Congregation of the Sisters of Mercy

Congregation of the Sisters of Mercy

Congregation of the Sisters of Mercy

Sr. Felistas Wanjugu Kingori



Felistas is a secretary.  She worked in the Bishop’s Office in the Catholic Diocese of Kericho for seven years before joining the Sisters of Mercy.




I am Felistas Kingori from Gilgil, Kenya. The location of the Novitiate is where I grew up and my family only moved out about five years ago. While here, I feel so much at home in the environment and in my new community! I am the fourth born in a family of five girls. I first met the Sisters of Mercy in Eldama Ravine, where I went for my high school education. While there, I admired the apostolic work in which the Sisters were involved in school and in the hospital. Though I worked in close association with other Religious Congregations, I was still attracted to the Sisters of Mercy. I am a first year Novice.


 I grew up in Nakuru and went to secondary school in Mercy Girls’, El Dama Ravine. This was where I first felt a call to Mercy. I trained as a secretary and worked in the Diocesan Offices in Kericho for 7 years. I am a second year novice in Nakuru, Kenya and enjoy embroidery, art and music.


First Profession – 1st December 2007

Srs. Lilian, Nancy, Agnes and Felistas

December 1st 2007 brought its blessings to the Kenyan Province and the Congregation. Felistas Wanjugu Kingori  made her First Profession.


Final Profession – 21st August, 2015

Left to Right:  Agnes Hunter, Rosemary Karani, Margaret Casey and Felistas King’ori

In Kenya, there is a Swahili saying that goes; Siku njema huonekana asubuhi and indeed the morning of 21st of August 2015 had a clear indication that good things were about to unfold. The time scheduled for Mass was 10 o’clock, however, the Sisters of Mercy arrived long before time and were seen chatting joyfully and reconnecting with one another. We were blessed to have all the five CLT Members (Srs. Margaret Casey, Patricia O’Donovan, Cecilia Cadogan, Scho Nganda and Marie Louise White) with us for this celebration who had come for Canonical Visitation.

Myself and my fellow Sisters Agnes and Rosemary made our Final Profession vows in Our Lady Queen of Peace South B Parish, Nairobi Archdiocese. These Mercy women had one word written all around their faces – Joy.

Family members of ours, friends, and parishioners from the parishes where they minister, Christians from their home parishes and religious men and women from other congregations were all gathered to witness this solemn occasion of perpetual vows.

The main celebrant of the Holy Eucharist Bishop Maurice Muhatia of Nakuru Diocese was accompanied by many clergy on this auspicious occasion. All the Sisters of Mercy joined in the colourful procession to the church. The animating choir filled the church with angelic voices. This delightful music moved the congregation to respond in whichever way the spirit moved them to. Some clapped rhythmically, others swayed their heads whereas others danced to the tune. Ululations filled the air in great pomp. Liturgical dancers added to the celebratory mood of the occasion by fitting in with their creativity and agility. Our five Postulants and two Novices equally took an active role in the liturgical dance.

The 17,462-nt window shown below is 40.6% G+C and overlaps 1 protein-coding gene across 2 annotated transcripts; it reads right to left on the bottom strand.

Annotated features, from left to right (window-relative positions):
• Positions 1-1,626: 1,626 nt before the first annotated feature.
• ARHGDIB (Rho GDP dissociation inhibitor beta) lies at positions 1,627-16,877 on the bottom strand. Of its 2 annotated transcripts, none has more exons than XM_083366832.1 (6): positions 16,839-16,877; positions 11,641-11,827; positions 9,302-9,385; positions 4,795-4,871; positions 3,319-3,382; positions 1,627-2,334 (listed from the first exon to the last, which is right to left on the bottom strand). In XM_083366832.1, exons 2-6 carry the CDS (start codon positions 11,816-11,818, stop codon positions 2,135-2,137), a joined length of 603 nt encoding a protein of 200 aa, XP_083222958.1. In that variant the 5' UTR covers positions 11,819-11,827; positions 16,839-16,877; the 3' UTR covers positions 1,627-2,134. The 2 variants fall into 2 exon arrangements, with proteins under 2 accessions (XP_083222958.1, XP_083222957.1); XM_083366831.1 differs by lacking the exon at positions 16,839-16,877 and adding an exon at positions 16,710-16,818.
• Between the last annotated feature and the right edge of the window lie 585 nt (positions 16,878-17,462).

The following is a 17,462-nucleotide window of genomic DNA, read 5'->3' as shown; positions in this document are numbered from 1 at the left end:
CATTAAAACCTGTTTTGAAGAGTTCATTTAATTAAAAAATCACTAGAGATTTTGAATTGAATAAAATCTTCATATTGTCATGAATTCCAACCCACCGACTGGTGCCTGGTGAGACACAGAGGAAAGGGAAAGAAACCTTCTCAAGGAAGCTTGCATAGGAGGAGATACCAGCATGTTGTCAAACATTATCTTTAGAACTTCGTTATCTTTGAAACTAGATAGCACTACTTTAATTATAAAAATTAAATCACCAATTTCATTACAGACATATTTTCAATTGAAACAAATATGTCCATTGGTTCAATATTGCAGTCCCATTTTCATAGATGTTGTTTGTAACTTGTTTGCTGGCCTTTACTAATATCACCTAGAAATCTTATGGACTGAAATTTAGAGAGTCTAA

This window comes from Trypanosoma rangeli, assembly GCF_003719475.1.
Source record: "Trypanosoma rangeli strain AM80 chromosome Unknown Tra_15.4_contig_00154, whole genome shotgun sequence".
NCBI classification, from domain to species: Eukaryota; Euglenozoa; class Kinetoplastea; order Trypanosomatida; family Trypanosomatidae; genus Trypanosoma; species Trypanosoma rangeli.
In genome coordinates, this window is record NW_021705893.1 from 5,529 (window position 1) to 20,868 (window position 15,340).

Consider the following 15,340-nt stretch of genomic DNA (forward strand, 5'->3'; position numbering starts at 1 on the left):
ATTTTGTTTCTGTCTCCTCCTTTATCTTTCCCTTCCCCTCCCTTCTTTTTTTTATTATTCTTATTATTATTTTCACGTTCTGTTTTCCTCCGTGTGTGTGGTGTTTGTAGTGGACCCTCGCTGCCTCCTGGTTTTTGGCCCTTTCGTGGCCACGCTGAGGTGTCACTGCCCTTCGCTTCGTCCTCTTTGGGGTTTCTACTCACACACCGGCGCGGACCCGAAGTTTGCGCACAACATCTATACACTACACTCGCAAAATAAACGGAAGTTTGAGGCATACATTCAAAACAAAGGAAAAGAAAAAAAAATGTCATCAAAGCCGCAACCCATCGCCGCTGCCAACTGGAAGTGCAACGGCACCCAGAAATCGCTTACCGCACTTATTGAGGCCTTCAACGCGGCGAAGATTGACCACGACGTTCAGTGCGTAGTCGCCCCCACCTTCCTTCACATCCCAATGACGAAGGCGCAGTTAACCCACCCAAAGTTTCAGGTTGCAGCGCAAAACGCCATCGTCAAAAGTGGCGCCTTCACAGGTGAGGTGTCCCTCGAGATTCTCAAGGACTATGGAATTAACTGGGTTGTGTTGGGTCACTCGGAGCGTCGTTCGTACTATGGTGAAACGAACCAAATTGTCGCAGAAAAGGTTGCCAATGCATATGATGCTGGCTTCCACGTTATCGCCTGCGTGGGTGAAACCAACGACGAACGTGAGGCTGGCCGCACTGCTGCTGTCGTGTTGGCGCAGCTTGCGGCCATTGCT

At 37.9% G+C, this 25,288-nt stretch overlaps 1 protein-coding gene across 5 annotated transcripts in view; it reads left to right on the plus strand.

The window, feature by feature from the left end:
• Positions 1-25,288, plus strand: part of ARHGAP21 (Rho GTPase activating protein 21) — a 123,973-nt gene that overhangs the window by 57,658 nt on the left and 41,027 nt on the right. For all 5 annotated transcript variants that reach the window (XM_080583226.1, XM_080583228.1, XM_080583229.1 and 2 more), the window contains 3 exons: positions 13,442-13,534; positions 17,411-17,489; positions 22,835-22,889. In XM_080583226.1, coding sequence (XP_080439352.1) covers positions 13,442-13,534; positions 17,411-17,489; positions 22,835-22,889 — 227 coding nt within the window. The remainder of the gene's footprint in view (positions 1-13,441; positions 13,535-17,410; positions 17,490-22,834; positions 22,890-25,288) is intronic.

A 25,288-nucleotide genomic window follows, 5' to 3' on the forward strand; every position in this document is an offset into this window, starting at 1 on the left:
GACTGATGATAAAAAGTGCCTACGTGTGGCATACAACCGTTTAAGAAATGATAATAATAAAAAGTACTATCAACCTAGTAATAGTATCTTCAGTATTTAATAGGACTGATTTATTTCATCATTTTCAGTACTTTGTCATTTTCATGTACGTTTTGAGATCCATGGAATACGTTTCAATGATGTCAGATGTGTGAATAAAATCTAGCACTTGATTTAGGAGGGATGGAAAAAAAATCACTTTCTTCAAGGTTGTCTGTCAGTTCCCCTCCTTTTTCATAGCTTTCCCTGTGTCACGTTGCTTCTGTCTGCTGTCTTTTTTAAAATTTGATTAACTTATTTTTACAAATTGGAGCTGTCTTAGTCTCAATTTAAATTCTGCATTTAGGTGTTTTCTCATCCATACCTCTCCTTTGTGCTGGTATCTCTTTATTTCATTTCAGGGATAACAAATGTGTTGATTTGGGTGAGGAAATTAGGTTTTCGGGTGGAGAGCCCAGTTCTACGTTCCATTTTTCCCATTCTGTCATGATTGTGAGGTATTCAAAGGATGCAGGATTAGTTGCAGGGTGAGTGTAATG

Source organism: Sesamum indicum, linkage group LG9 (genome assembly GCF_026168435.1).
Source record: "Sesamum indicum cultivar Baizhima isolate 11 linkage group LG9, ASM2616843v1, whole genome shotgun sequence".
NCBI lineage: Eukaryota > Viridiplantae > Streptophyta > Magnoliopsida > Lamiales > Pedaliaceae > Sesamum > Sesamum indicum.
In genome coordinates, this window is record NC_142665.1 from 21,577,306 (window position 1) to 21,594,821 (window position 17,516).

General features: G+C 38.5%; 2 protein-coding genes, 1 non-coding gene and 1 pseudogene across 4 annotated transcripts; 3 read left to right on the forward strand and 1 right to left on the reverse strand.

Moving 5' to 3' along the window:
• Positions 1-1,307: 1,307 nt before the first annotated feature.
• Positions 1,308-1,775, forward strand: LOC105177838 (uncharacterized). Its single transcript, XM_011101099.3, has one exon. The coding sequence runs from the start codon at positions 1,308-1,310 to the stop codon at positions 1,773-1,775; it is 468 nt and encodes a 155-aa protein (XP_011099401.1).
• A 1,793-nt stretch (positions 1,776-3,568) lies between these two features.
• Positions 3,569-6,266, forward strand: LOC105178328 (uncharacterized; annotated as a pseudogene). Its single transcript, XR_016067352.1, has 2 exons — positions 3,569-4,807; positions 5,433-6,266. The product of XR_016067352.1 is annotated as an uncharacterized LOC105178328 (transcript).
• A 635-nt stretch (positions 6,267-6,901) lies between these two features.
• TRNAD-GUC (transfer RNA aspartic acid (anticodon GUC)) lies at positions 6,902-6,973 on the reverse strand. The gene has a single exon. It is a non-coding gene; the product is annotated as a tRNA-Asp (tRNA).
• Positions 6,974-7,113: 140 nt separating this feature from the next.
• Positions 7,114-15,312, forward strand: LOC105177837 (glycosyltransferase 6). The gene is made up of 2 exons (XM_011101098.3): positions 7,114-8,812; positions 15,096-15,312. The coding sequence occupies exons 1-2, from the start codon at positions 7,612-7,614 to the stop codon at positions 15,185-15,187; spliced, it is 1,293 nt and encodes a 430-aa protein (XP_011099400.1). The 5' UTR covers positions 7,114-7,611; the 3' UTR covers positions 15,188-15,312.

In his homily, Bishop Maurice emphasized that a call to religious life is not a call to be a superstar; rather it is an invitation to service. He further said that superstars depend on human intelligence whereas those called to serve God as consecrated persons are invited to allow themselves to be used as instruments of God.

The words of the Bishop addressing the three Sisters…“you may never see the fruits of your labour in your lifetime but you are called to continue pressing on and have faith that God is always with you”. These same words were echoed by the Congregational Leader Sr. Margaret Casey as she addressed the congregation. In her reflection, Sr. Margaret encouraged us newly professed Sisters and all Mercy Sisters present to be committed in Mercy, in lifelong service to God’s people.

Isukuti dancers graced the day after the Eucharistic celebration. This is a cultural dance from the western part of Kenya. All present joined in, in free dance. Isukuti is comprised of a group of men beating drums and other musical accompaniments as they sing and dance. It was free entertainment for all. Thereafter, everyone was invited to take part in the last piece of the celebration which was sharing a meal. Food and drinks were served in plenty. There was enough for everyone.

Indeed it was a happy occasion and we thanked God.


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